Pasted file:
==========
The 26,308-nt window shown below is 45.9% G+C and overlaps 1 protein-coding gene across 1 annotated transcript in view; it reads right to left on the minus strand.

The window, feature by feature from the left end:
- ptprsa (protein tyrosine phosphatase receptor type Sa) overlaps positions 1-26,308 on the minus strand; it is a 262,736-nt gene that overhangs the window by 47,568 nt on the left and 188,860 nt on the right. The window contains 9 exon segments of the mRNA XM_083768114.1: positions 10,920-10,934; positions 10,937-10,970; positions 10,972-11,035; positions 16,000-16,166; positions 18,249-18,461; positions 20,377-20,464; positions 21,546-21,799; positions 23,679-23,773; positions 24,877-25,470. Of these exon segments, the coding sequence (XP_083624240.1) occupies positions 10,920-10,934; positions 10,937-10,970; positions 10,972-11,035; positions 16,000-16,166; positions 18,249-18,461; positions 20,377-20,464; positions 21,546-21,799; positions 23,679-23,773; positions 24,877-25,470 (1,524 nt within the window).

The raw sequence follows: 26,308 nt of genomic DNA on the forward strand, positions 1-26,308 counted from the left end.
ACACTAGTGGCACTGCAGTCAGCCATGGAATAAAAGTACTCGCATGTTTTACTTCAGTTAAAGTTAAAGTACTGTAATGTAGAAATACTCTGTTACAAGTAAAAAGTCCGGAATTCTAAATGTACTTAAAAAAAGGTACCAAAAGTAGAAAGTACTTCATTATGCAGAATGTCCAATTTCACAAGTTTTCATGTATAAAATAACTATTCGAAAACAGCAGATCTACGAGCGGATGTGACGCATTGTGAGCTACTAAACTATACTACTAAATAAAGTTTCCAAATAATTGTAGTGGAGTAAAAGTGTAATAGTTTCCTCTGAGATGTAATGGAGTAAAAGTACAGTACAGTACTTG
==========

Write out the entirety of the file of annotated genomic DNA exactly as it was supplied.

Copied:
The 26,308-nt window shown below is 45.9% G+C and overlaps 1 protein-coding gene across 1 annotated transcript in view; it reads right to left on the minus strand.

The window, feature by feature from the left end:
- ptprsa (protein tyrosine phosphatase receptor type Sa) overlaps positions 1-26,308 on the minus strand; it is a 262,736-nt gene that overhangs the window by 47,568 nt on the left and 188,860 nt on the right. The window contains 9 exon segments of the mRNA XM_083768114.1: positions 10,920-10,934; positions 10,937-10,970; positions 10,972-11,035; positions 16,000-16,166; positions 18,249-18,461; positions 20,377-20,464; positions 21,546-21,799; positions 23,679-23,773; positions 24,877-25,470. Of these exon segments, the coding sequence (XP_083624240.1) occupies positions 10,920-10,934; positions 10,937-10,970; positions 10,972-11,035; positions 16,000-16,166; positions 18,249-18,461; positions 20,377-20,464; positions 21,546-21,799; positions 23,679-23,773; positions 24,877-25,470 (1,524 nt within the window).

The raw sequence follows: 26,308 nt of genomic DNA on the forward strand, positions 1-26,308 counted from the left end.
ACACTAGTGGCACTGCAGTCAGCCATGGAATAAAAGTACTCGCATGTTTTACTTCAGTTAAAGTTAAAGTACTGTAATGTAGAAATACTCTGTTACAAGTAAAAAGTCCGGAATTCTAAATGTACTTAAAAAAAGGTACCAAAAGTAGAAAGTACTTCATTATGCAGAATGTCCAATTTCACAAGTTTTCATGTATAAAATAACTATTCGAAAACAGCAGATCTACGAGCGGATGTGACGCATTGTGAGCTACTAAACTATACTACTAAATAAAGTTTCCAAATAATTGTAGTGGAGTAAAAGTGTAATAGTTTCCTCTGAGATGTAATGGAGTAAAAGTACAGTACAGTACTTG